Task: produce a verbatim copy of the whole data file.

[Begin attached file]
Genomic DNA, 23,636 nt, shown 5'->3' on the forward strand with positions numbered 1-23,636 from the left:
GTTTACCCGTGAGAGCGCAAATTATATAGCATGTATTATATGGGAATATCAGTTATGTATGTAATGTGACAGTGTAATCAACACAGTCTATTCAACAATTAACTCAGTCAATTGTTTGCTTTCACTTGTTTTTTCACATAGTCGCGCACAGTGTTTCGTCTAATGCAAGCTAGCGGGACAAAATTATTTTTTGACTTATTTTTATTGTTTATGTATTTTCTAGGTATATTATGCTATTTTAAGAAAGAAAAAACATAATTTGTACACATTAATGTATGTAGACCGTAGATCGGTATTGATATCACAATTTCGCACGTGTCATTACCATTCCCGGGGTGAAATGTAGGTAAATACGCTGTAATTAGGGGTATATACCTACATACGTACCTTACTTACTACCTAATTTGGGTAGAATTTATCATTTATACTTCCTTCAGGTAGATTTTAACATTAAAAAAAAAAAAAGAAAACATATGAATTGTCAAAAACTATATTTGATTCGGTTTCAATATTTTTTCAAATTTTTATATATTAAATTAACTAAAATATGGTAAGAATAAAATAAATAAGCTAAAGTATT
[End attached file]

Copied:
Genomic DNA, 23,636 nt, shown 5'->3' on the forward strand with positions numbered 1-23,636 from the left:
GTTTACCCGTGAGAGCGCAAATTATATAGCATGTATTATATGGGAATATCAGTTATGTATGTAATGTGACAGTGTAATCAACACAGTCTATTCAACAATTAACTCAGTCAATTGTTTGCTTTCACTTGTTTTTTCACATAGTCGCGCACAGTGTTTCGTCTAATGCAAGCTAGCGGGACAAAATTATTTTTTGACTTATTTTTATTGTTTATGTATTTTCTAGGTATATTATGCTATTTTAAGAAAGAAAAAACATAATTTGTACACATTAATGTATGTAGACCGTAGATCGGTATTGATATCACAATTTCGCACGTGTCATTACCATTCCCGGGGTGAAATGTAGGTAAATACGCTGTAATTAGGGGTATATACCTACATACGTACCTTACTTACTACCTAATTTGGGTAGAATTTATCATTTATACTTCCTTCAGGTAGATTTTAACATTAAAAAAAAAAAAAGAAAACATATGAATTGTCAAAAACTATATTTGATTCGGTTTCAATATTTTTTCAAATTTTTATATATTAAATTAACTAAAATATGGTAAGAATAAAATAAATAAGCTAAAGTATT